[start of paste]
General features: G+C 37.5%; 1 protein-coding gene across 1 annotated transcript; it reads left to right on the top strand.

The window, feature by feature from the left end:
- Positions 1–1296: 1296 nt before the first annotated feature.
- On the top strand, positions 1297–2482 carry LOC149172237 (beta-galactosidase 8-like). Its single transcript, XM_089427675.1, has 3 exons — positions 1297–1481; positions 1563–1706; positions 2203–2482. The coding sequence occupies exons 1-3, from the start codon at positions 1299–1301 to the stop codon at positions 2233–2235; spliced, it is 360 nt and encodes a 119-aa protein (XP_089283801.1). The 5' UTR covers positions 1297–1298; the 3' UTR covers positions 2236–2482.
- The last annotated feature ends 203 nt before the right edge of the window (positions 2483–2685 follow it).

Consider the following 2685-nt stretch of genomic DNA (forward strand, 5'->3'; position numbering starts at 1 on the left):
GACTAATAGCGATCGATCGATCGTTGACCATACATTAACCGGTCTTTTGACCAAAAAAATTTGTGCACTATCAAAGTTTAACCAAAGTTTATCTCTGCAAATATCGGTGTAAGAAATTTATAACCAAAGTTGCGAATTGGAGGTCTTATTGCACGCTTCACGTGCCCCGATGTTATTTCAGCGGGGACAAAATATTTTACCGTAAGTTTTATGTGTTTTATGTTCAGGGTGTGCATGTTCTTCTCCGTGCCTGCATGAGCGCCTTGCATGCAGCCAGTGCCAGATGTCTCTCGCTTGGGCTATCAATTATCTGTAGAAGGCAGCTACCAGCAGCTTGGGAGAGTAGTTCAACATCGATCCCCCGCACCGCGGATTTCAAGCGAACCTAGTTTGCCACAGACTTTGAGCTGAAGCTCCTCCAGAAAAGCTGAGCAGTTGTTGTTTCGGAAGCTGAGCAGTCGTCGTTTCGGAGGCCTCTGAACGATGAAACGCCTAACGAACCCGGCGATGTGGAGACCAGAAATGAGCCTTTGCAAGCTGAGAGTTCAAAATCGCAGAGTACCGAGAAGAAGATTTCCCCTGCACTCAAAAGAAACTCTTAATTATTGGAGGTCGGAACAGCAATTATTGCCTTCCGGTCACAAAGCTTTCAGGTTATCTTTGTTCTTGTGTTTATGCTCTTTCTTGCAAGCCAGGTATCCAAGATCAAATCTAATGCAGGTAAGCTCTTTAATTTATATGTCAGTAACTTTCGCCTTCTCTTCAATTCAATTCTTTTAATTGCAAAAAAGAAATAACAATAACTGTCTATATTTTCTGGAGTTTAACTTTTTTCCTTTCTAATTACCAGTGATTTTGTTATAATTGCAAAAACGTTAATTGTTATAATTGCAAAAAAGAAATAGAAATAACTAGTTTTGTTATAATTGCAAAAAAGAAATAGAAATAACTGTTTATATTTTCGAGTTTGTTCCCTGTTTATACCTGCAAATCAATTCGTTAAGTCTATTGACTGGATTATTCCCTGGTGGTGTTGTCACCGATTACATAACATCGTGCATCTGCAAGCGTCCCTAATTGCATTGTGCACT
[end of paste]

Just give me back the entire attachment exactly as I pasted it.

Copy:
General features: G+C 37.5%; 1 protein-coding gene across 1 annotated transcript; it reads left to right on the top strand.

The window, feature by feature from the left end:
- Positions 1–1296: 1296 nt before the first annotated feature.
- On the top strand, positions 1297–2482 carry LOC149172237 (beta-galactosidase 8-like). Its single transcript, XM_089427675.1, has 3 exons — positions 1297–1481; positions 1563–1706; positions 2203–2482. The coding sequence occupies exons 1-3, from the start codon at positions 1299–1301 to the stop codon at positions 2233–2235; spliced, it is 360 nt and encodes a 119-aa protein (XP_089283801.1). The 5' UTR covers positions 1297–1298; the 3' UTR covers positions 2236–2482.
- The last annotated feature ends 203 nt before the right edge of the window (positions 2483–2685 follow it).

Consider the following 2685-nt stretch of genomic DNA (forward strand, 5'->3'; position numbering starts at 1 on the left):
GACTAATAGCGATCGATCGATCGTTGACCATACATTAACCGGTCTTTTGACCAAAAAAATTTGTGCACTATCAAAGTTTAACCAAAGTTTATCTCTGCAAATATCGGTGTAAGAAATTTATAACCAAAGTTGCGAATTGGAGGTCTTATTGCACGCTTCACGTGCCCCGATGTTATTTCAGCGGGGACAAAATATTTTACCGTAAGTTTTATGTGTTTTATGTTCAGGGTGTGCATGTTCTTCTCCGTGCCTGCATGAGCGCCTTGCATGCAGCCAGTGCCAGATGTCTCTCGCTTGGGCTATCAATTATCTGTAGAAGGCAGCTACCAGCAGCTTGGGAGAGTAGTTCAACATCGATCCCCCGCACCGCGGATTTCAAGCGAACCTAGTTTGCCACAGACTTTGAGCTGAAGCTCCTCCAGAAAAGCTGAGCAGTTGTTGTTTCGGAAGCTGAGCAGTCGTCGTTTCGGAGGCCTCTGAACGATGAAACGCCTAACGAACCCGGCGATGTGGAGACCAGAAATGAGCCTTTGCAAGCTGAGAGTTCAAAATCGCAGAGTACCGAGAAGAAGATTTCCCCTGCACTCAAAAGAAACTCTTAATTATTGGAGGTCGGAACAGCAATTATTGCCTTCCGGTCACAAAGCTTTCAGGTTATCTTTGTTCTTGTGTTTATGCTCTTTCTTGCAAGCCAGGTATCCAAGATCAAATCTAATGCAGGTAAGCTCTTTAATTTATATGTCAGTAACTTTCGCCTTCTCTTCAATTCAATTCTTTTAATTGCAAAAAAGAAATAACAATAACTGTCTATATTTTCTGGAGTTTAACTTTTTTCCTTTCTAATTACCAGTGATTTTGTTATAATTGCAAAAACGTTAATTGTTATAATTGCAAAAAAGAAATAGAAATAACTAGTTTTGTTATAATTGCAAAAAAGAAATAGAAATAACTGTTTATATTTTCGAGTTTGTTCCCTGTTTATACCTGCAAATCAATTCGTTAAGTCTATTGACTGGATTATTCCCTGGTGGTGTTGTCACCGATTACATAACATCGTGCATCTGCAAGCGTCCCTAATTGCATTGTGCACT